Lists of American music "firsts" often include Florence B. Price's 1933 Symphony No. 1 in E minor, which became the first symphony by an African American woman performed by a major American orchestra. Even that work is not so common these days. With echoes of Dvorák and William Grant Still, the work features a jovial "Juba Dance" in place of a scherzo. More interesting is the first movement, where African American influences -- syncopations, pentatonic scales -- seem to be struggling over the course of the substantial first movement to break out from the rather weighty material. But the highlight of this release from the Fort Smith Symphony of Arkansas and its conductor, John Jeter, is Price's Symphony No. 4 in D minor, composed in 1945 and here receiving its recorded world premiere. Despite the similar four-movement layout, with a juba dance in the same spot, it's a more complex work than its predecessor in every way, and its rediscovery is a major event. Sample the first movement with its subtle treatment of the spiritual "Wade in the Water." The slow movement makes reference to that of Dvorák's Symphony No. 9 in E minor, Op. 95 ("From the New World") and is all the more impressive for making an entirely distinct impression despite the similarities. The Fort Smith Symphony, from Price's home state (she and her husband fled after a horrifying lynching episode), delivers idiomatic performances, and the Symphony No. 4 finale is especially exciting. Highly recommended.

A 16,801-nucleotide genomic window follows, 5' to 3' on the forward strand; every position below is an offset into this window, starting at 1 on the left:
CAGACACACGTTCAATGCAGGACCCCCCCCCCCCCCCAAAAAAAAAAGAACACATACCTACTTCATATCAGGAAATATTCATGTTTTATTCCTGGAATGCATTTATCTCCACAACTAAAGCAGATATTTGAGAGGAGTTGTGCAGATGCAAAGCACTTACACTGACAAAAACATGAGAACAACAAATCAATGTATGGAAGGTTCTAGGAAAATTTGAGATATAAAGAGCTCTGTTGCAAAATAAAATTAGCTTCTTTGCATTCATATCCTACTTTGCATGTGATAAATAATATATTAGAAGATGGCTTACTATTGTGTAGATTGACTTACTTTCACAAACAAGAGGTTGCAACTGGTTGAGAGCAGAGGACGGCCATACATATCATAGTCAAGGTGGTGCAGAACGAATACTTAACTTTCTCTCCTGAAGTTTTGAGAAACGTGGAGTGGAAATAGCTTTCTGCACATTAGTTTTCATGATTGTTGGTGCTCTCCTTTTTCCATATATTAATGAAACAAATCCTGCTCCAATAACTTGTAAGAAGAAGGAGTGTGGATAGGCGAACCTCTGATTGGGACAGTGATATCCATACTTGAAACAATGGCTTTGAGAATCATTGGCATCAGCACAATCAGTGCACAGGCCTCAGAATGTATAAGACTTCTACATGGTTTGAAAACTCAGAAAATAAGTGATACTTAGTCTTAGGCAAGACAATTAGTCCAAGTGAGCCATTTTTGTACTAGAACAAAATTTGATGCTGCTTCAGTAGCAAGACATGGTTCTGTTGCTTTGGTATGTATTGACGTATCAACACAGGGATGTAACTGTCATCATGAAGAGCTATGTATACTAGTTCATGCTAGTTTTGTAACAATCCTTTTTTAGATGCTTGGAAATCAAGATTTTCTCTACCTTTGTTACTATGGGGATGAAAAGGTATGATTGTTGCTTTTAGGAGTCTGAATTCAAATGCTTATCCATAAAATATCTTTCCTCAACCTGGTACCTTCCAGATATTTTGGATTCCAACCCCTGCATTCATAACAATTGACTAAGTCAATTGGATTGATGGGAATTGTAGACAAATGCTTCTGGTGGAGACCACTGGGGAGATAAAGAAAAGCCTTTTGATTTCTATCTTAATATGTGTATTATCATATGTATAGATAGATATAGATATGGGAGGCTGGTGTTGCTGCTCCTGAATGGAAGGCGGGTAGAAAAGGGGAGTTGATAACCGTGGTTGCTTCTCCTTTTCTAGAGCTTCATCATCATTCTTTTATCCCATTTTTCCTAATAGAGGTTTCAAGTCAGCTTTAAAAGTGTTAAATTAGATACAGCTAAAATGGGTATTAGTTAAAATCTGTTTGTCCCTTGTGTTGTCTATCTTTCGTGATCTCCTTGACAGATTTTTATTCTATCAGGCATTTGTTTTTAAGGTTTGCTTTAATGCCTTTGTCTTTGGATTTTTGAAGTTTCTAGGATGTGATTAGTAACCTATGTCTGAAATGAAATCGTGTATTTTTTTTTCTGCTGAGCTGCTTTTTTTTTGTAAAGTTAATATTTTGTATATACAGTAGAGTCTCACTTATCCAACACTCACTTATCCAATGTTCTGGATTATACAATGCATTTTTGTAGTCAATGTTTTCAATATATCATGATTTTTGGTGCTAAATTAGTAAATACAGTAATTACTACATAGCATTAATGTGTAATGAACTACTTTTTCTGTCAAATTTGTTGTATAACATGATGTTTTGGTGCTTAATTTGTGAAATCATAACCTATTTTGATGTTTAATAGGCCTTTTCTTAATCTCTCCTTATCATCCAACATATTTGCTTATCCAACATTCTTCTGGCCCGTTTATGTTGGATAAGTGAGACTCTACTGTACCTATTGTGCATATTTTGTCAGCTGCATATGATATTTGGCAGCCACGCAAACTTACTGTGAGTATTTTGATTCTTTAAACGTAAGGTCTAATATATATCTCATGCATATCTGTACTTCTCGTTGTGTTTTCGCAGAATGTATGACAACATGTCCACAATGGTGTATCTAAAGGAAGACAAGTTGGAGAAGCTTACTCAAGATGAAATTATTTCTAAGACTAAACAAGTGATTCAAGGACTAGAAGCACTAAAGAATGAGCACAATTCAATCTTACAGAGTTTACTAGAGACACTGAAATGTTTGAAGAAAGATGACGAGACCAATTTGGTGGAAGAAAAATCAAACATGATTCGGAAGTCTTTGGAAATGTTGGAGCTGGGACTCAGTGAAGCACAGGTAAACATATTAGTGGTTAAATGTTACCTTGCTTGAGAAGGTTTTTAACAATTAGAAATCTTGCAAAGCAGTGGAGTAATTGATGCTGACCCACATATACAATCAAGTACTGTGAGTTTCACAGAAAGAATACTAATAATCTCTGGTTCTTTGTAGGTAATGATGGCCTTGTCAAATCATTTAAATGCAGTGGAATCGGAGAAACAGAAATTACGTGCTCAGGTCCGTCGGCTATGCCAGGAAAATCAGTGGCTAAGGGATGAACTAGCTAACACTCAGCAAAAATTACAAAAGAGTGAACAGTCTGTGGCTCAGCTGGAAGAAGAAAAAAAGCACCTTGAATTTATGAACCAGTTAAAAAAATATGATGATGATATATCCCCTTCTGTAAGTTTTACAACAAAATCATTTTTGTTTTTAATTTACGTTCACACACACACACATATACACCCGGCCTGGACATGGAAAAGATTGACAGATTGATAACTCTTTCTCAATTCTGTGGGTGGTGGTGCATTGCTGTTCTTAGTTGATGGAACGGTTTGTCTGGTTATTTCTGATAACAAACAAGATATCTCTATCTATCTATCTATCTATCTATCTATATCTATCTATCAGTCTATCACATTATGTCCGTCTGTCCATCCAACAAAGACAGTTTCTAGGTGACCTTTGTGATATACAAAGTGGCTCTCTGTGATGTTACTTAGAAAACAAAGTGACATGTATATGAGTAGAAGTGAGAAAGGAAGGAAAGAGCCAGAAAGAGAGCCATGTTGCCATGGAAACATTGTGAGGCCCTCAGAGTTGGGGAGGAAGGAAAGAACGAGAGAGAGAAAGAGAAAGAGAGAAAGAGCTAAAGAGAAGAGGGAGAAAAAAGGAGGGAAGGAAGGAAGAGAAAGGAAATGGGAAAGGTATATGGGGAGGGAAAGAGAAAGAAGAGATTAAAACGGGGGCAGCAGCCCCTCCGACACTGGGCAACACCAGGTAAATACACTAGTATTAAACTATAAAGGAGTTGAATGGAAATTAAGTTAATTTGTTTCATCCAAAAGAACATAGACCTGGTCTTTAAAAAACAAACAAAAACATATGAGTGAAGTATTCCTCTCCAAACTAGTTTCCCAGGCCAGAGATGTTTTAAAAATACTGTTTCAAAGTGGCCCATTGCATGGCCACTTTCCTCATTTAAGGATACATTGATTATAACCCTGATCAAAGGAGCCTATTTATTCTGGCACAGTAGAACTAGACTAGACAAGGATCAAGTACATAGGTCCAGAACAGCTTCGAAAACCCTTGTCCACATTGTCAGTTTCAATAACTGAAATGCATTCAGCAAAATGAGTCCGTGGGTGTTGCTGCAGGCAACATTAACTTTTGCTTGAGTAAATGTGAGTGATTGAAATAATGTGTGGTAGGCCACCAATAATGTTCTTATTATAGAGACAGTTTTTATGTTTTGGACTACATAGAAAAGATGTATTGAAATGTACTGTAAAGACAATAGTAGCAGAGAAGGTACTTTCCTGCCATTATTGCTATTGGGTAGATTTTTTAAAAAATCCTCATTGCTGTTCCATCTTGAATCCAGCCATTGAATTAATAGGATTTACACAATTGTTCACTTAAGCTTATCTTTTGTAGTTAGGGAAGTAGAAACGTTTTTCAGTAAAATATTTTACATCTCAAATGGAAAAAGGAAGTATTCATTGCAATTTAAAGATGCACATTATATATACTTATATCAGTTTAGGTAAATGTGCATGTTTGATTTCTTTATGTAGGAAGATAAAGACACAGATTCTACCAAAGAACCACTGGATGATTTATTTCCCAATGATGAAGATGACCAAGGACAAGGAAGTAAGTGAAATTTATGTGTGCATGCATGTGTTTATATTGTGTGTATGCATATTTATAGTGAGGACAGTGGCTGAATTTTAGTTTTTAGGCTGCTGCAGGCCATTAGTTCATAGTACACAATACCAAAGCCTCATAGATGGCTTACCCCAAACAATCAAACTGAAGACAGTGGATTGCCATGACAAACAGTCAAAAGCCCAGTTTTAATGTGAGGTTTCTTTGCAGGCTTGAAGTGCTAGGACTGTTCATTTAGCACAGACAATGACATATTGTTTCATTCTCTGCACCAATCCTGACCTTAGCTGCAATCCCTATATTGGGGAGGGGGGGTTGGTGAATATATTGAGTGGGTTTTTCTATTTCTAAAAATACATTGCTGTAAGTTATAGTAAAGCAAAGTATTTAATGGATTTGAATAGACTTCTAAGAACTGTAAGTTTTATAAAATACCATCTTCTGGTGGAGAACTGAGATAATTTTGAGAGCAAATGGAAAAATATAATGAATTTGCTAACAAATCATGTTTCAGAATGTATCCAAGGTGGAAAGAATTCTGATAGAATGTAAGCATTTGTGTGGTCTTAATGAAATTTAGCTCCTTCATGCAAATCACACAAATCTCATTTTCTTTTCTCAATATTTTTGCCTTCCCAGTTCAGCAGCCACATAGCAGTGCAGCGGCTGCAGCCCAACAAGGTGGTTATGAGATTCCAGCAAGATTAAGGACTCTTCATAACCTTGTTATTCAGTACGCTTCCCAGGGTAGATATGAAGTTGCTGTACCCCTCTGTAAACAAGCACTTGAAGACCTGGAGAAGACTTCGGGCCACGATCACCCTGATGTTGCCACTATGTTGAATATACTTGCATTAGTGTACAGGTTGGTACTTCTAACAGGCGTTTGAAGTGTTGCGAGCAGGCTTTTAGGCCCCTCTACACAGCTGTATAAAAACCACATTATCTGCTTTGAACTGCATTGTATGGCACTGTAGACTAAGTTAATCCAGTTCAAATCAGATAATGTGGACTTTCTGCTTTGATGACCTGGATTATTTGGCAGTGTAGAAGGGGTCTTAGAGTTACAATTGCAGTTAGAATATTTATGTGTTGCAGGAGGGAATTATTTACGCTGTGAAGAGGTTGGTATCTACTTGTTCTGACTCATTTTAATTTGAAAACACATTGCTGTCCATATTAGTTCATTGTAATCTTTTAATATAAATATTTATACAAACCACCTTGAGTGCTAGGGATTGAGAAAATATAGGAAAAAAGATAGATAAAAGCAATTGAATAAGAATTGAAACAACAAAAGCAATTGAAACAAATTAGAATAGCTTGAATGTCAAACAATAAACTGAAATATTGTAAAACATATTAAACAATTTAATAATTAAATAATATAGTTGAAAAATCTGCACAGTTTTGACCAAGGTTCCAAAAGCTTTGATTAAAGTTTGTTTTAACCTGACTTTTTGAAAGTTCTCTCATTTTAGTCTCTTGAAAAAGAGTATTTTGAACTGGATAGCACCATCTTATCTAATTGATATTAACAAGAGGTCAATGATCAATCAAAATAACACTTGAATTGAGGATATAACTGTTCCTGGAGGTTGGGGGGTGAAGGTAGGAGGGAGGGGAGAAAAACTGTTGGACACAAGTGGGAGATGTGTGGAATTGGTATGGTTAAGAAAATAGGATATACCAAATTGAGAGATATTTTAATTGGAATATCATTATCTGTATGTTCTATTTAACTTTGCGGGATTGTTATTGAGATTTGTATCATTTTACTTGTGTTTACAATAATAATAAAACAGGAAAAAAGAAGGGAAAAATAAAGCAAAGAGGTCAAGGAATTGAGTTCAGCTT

AllMusic Review by James Manheim
|Symphony No. 1 in E Minor|
|Symphony No. 4 in D Minor|